Negotiation with the bank: on your own

December 6, 2011 by The ME Law Firm

Negotiating with the bank on your own could be dangerous and it could be very costly.  I do not want to seem like I am using scare tactics; instead I wish to protect the homeowner from tactics the bank may use against a home owner.  Here is a short list of things you can do to protect yourself.

1. Don’t sign any papers without allowing us to review them.  At the very least, do not sign anything you do not understand.

2. All promises or agreements must be in writing.

3. Do not sign any documents where you are not released from liability for the mortgage. It is common for this to be entered into the agreement at the last moment, so have an attorney review every version of the agreement.

4. Always meet with an attorney about the loan modification.

5. If you are selling the property, research any complaints about the buyer and/or any company you are using.  Contact the Attorney General, the State Real Estate Commission and/or the Better Business Bureau.

Food for thought:

1. Don’t damage your credit if you do not have to.

2. Write your mortgage lender immediately by certified letter.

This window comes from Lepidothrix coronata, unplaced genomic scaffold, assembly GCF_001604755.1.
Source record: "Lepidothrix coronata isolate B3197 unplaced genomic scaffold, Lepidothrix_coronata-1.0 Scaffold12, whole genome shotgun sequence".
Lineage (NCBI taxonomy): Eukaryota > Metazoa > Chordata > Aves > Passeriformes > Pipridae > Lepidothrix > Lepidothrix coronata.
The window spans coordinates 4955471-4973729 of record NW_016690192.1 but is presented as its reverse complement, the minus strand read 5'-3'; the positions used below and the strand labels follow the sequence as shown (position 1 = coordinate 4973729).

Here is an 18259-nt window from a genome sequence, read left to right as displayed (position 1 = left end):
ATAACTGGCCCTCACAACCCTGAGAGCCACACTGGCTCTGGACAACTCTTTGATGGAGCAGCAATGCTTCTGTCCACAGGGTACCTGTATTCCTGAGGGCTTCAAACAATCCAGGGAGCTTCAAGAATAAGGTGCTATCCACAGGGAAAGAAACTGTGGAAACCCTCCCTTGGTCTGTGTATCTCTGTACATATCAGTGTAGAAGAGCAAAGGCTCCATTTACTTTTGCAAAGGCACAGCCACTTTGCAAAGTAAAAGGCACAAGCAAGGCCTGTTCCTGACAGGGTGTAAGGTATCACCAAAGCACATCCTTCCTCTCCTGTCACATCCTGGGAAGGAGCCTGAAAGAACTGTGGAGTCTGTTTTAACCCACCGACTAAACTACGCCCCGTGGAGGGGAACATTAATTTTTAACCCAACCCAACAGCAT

3. Do not leave your home.

4. Arrange an appointment with Myers & Eichelberger to discuss your options.

5. Cooperate with your lender.

6. Explore all your options before your lose your patience and get frustrated.

7. Beware of scams.  This includes anyone who will do work on an upfront flat fee, or anyone who promises you they can save your home.

8. Do not sign anything without having Myers & Eichelberger review the documents. Do not sign your deed over to any third parties who promise to sell your home.

9. Act now!  Do not wait while the bank drags you around.  If you do nothing, you will lose your home. The bank will make promises and while you are negotiating a short sale or loan modification , they can still foreclosure.


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